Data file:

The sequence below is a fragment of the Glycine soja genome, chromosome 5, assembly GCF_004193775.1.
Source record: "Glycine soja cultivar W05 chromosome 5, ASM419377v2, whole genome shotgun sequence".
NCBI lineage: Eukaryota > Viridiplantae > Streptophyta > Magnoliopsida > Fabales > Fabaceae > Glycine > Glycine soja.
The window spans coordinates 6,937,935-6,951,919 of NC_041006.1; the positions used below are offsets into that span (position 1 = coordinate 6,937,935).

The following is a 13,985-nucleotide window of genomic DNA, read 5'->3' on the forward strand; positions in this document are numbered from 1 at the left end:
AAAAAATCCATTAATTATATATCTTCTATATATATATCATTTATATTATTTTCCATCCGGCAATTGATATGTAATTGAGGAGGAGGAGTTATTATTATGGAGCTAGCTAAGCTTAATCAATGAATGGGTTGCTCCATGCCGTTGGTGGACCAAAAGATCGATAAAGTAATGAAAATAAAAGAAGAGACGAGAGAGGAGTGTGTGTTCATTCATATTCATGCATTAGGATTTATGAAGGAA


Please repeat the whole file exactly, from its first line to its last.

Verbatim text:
The sequence below is a fragment of the Glycine soja genome, chromosome 5, assembly GCF_004193775.1.
Source record: "Glycine soja cultivar W05 chromosome 5, ASM419377v2, whole genome shotgun sequence".
NCBI lineage: Eukaryota > Viridiplantae > Streptophyta > Magnoliopsida > Fabales > Fabaceae > Glycine > Glycine soja.
The window spans coordinates 6,937,935-6,951,919 of NC_041006.1; the positions used below are offsets into that span (position 1 = coordinate 6,937,935).

The following is a 13,985-nucleotide window of genomic DNA, read 5'->3' on the forward strand; positions in this document are numbered from 1 at the left end:
AAAAAATCCATTAATTATATATCTTCTATATATATATCATTTATATTATTTTCCATCCGGCAATTGATATGTAATTGAGGAGGAGGAGTTATTATTATGGAGCTAGCTAAGCTTAATCAATGAATGGGTTGCTCCATGCCGTTGGTGGACCAAAAGATCGATAAAGTAATGAAAATAAAAGAAGAGACGAGAGAGGAGTGTGTGTTCATTCATATTCATGCATTAGGATTTATGAAGGAA